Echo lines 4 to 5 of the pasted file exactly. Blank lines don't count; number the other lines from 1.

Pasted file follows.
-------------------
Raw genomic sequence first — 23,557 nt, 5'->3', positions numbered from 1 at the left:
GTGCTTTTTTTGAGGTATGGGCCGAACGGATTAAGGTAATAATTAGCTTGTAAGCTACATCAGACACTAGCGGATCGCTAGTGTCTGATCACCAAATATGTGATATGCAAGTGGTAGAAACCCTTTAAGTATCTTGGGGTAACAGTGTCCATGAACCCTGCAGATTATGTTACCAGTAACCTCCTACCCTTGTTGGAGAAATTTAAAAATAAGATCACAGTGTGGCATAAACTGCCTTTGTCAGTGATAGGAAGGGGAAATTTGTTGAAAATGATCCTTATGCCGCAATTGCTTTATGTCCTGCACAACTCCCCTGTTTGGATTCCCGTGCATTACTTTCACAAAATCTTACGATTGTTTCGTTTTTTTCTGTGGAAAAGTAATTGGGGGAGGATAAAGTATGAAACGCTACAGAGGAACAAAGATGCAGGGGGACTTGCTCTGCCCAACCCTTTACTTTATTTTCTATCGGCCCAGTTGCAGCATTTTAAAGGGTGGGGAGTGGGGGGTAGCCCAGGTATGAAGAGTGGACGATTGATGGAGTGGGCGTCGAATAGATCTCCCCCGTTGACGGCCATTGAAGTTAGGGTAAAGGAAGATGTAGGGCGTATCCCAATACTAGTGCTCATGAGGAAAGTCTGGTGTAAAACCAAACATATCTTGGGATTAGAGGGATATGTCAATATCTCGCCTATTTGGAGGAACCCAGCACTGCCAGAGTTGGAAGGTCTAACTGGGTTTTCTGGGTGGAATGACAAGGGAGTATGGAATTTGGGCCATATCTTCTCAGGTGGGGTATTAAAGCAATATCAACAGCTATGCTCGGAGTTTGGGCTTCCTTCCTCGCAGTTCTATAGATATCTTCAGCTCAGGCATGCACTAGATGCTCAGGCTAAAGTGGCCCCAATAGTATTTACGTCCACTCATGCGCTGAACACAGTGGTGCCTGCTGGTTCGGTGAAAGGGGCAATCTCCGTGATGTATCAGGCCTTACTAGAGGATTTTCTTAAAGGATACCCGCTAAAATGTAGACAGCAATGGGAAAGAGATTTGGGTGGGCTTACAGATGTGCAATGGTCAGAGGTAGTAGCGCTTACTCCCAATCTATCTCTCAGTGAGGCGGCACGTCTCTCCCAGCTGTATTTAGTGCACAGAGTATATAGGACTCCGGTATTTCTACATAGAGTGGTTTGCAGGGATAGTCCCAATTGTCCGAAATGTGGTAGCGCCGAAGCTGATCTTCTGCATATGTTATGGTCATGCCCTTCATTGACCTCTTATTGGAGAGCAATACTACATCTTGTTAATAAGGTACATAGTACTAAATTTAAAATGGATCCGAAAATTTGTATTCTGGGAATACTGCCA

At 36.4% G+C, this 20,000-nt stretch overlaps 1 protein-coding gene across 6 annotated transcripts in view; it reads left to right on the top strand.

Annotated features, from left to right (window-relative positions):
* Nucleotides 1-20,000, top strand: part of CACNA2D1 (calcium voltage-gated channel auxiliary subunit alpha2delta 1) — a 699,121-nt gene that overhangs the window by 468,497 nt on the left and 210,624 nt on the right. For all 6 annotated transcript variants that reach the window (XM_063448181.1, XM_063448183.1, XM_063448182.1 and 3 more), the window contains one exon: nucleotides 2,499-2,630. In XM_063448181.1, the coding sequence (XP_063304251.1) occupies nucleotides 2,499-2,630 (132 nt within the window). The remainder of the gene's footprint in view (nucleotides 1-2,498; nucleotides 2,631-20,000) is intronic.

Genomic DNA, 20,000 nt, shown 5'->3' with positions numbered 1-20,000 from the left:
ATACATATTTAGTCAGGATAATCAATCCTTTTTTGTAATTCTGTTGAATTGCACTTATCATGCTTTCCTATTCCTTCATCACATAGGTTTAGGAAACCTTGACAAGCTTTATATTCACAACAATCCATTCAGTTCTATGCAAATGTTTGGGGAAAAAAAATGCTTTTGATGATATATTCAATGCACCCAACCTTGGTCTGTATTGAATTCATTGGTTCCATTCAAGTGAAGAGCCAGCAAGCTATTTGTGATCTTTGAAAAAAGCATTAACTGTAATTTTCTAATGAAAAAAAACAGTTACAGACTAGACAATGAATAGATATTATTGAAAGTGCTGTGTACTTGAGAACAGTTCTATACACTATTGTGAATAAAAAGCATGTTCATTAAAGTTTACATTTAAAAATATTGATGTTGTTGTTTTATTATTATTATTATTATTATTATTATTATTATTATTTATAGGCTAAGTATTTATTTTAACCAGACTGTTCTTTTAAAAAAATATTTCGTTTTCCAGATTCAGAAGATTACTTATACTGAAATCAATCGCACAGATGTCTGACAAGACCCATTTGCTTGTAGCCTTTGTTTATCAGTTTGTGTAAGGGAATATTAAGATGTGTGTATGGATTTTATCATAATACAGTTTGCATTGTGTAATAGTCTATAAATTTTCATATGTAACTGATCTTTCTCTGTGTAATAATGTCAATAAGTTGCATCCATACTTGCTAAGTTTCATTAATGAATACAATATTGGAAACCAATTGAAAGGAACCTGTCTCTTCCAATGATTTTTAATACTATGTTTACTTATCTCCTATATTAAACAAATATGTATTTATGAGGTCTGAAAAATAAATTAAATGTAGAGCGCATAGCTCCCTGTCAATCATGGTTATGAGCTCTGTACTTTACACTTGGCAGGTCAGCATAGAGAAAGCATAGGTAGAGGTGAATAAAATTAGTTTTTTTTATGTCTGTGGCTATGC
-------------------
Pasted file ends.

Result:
Annotated features, from left to right (window-relative positions):
* Nucleotides 1-20,000, top strand: part of CACNA2D1 (calcium voltage-gated channel auxiliary subunit alpha2delta 1) — a 699,121-nt gene that overhangs the window by 468,497 nt on the left and 210,624 nt on the right. For all 6 annotated transcript variants that reach the window (XM_063448181.1, XM_063448183.1, XM_063448182.1 and 3 more), the window contains one exon: nucleotides 2,499-2,630. In XM_063448181.1, the coding sequence (XP_063304251.1) occupies nucleotides 2,499-2,630 (132 nt within the window). The remainder of the gene's footprint in view (nucleotides 1-2,498; nucleotides 2,631-20,000) is intronic.